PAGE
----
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First year slalom advice

Diben44Diben44 Posts: 3 Baller
edited August 2019 in Technique & Theory
So I ended up on a waterski for the first time last summer, 2018, and got hooked on the idea of slalom skiing pretty quickly. Earlier this year I picked up my first ski, a 2018 Senate Alloy, and so far am loving it. Here is a video of about where I'm at, currently skiing at 15 off and between 29-30 mph. I only have access to free skiing right now but am really hoping to get on a course at some point in the (hopefully) near future. I'm thinking that's the only way I'll develop any sort of timing, or fluid rhythm (but correct me if I'm wrong). With only being able to self coach videos based on things I've read/seen online any advice, tips, or tricks would be greatly appreciated.


  • BraceMakerBraceMaker Posts: 4,125 Mega Baller
    Great to start off with video +1 - someone else is going to say it so I might as well, tell the photog to flip the camera horizontal for you and then get em a sixer to keep on filming.

    As far as what to do when freeskiing for success in the course - I'll give you my suggestion which is that slack tells the story. When you turn you'll see the rope is slack goes pop then you start to cross the wakes turn slack pop cross the wake.

    To get rid of slack freeskiing you have to increase your intensity from the turn in to the wake crossing and then control your direction and ride. Getting so you turn in smoothly with no slack on both sides even if you don't "turn" then increase your intensity and build up the speed till you are turning both sides no slack. If you have that the slalom course will feel great when you get to it.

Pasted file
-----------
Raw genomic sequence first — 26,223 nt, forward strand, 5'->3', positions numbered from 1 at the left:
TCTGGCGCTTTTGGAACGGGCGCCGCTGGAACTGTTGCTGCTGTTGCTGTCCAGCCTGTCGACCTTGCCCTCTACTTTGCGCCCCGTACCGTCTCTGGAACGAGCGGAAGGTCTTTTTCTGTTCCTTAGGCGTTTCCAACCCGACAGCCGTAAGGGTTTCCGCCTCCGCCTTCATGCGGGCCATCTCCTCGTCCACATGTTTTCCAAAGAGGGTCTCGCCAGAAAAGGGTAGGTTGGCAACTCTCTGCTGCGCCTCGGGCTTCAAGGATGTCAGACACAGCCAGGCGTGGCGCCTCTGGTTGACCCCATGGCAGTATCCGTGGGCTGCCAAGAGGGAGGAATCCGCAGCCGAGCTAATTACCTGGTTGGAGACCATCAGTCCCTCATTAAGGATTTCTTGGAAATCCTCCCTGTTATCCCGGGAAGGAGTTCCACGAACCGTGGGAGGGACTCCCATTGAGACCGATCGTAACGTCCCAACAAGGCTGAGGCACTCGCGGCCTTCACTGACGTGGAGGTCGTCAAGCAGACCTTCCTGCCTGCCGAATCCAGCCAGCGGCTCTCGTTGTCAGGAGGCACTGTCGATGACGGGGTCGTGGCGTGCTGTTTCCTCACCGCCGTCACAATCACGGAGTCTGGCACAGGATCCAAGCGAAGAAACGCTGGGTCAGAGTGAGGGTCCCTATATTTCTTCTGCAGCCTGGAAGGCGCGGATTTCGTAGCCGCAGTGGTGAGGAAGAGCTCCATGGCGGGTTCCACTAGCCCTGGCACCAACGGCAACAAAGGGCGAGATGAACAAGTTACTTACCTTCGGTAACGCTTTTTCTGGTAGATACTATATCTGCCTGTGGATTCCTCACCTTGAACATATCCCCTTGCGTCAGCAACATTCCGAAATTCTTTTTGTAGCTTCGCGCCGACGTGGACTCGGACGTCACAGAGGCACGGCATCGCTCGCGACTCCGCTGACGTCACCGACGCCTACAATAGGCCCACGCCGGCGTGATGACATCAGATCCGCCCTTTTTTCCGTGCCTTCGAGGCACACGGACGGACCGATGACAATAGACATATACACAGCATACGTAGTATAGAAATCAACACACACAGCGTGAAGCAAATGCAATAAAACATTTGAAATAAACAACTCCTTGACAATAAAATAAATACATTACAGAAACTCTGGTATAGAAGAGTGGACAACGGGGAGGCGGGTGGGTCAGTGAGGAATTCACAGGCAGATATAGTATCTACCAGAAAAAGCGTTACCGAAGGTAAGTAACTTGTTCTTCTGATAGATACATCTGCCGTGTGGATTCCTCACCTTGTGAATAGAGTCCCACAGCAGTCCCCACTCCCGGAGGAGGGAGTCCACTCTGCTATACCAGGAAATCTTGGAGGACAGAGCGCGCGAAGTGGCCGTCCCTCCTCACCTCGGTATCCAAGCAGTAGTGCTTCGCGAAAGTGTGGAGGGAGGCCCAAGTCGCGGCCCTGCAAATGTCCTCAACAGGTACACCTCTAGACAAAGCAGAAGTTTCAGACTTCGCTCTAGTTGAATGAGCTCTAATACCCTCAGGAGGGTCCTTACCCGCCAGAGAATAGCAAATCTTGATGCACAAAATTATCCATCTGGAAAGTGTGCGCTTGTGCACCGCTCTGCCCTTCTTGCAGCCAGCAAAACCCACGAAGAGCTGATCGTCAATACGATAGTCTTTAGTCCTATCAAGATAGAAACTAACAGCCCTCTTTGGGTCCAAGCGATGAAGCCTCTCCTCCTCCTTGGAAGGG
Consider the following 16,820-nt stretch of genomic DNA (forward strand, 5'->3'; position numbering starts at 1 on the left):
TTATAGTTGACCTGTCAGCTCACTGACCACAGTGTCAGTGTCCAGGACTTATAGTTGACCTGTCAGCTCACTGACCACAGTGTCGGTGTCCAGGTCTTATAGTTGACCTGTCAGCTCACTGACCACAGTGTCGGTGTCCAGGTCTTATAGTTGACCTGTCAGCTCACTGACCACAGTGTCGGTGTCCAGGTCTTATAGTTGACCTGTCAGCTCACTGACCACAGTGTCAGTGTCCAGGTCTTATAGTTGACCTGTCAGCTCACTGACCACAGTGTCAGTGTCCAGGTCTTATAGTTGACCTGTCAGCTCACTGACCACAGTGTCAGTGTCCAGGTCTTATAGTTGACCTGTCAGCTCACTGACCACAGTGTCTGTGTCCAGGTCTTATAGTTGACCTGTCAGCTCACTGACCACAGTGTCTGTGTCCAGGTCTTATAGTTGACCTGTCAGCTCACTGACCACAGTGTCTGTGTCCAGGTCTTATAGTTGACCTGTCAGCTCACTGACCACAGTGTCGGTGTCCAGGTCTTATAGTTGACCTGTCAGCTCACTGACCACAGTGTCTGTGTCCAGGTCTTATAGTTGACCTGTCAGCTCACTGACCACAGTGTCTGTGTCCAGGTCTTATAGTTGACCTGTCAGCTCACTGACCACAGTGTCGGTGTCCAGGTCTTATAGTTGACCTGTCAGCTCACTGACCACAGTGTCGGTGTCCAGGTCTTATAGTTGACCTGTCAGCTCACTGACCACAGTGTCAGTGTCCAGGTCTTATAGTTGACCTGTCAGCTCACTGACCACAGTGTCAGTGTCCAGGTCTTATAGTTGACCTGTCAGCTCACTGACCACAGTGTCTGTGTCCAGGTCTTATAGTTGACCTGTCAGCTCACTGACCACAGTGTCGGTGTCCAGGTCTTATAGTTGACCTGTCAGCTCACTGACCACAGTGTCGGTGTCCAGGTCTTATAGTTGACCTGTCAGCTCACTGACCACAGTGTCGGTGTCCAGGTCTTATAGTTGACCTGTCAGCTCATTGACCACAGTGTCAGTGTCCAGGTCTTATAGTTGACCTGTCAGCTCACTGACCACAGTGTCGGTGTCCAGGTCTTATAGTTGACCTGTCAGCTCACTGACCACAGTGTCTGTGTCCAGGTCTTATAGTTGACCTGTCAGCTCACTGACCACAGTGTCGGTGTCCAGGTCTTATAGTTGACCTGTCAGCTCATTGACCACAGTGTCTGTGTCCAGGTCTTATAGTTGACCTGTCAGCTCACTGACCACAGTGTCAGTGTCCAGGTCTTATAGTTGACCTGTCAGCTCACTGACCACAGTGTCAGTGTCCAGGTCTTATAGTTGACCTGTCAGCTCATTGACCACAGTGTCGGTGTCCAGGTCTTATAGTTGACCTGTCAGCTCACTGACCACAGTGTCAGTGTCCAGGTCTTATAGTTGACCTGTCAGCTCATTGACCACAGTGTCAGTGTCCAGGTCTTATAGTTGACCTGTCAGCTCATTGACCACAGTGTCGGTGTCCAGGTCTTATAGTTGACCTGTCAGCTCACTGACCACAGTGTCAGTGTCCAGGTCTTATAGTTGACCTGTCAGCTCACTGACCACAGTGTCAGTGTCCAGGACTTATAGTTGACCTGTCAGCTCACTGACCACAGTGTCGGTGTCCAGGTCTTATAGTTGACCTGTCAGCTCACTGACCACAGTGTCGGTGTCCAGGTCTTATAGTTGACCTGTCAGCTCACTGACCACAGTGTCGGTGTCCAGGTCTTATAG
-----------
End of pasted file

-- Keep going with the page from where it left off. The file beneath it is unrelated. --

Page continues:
If you practice those slack turns you'll be skiing right past the balls managing slack then skiing inside the next ball while you manage slack on repeat.
  • BlueSkiBlueSki Posts: 744 Crazy Baller
    Because you are new to this, you may be able to avoid many bad habits if you can find a way to get to a good ski coach. They tend to be in decent vacation spots and will focus on getting you into a good position and developing good habits before worrying about a slalom course. If you can pull it off, you will ski better with less risk of injury and less exhaustion. The training will be more valuable than any new equipment.
  • PacManPacMan Posts: 71 Baller
    I'd suggest looking at some instructional and tips video. Maybe Google Seth Stisher and try to find some drills that will help get you in the right position on the ski and thinking about the right things.

    What many people seem to struggle with early on is attacking the wake. A lot of new skiers tend to slow down and flatten out, when your on edge the ski will cut right through it. As for the slack in the rope I think a lot of that is because your pulling so much after the wakes right up until you turn.

    Doing good for a new skiers keep it up and hope the advice helps.
    If your not having fun your not doing it right.
  • escmanazeescmanaze Posts: 751 ★★★Triple Panda Award Recipient ★★★
    I love it. I'm not good enough to give you advice. To me it seems like you need some more pre-turn, but only do that if somebody better than me says so. Welcome to the sport. Glad to see you here.
  • ReallyGottaSkiReallyGottaSki Posts: 106 Baller
    edited August 2019
    Hmm. I don't see the krnetic energy for a proper preturn yet, so trying to force one would be counterproductive me thinks

    Work on stance, and Crosswake speed and confidence attacking the wake. The turn is the easy part and will cure itself to a high degree when the cut is properly developed.

    Right now it's wobbly like a turn on a bicycle thats too slow.

    For now don't hammer a turn any more than the angle you can maintain while progressive increasing line tension through the wake, thus accelerating.

    If youre letting off in the wakes like that, reduce the turn intensity as well as width, and get back to proper body mechanics in the cuts unlill your crosswake energy restores the width.

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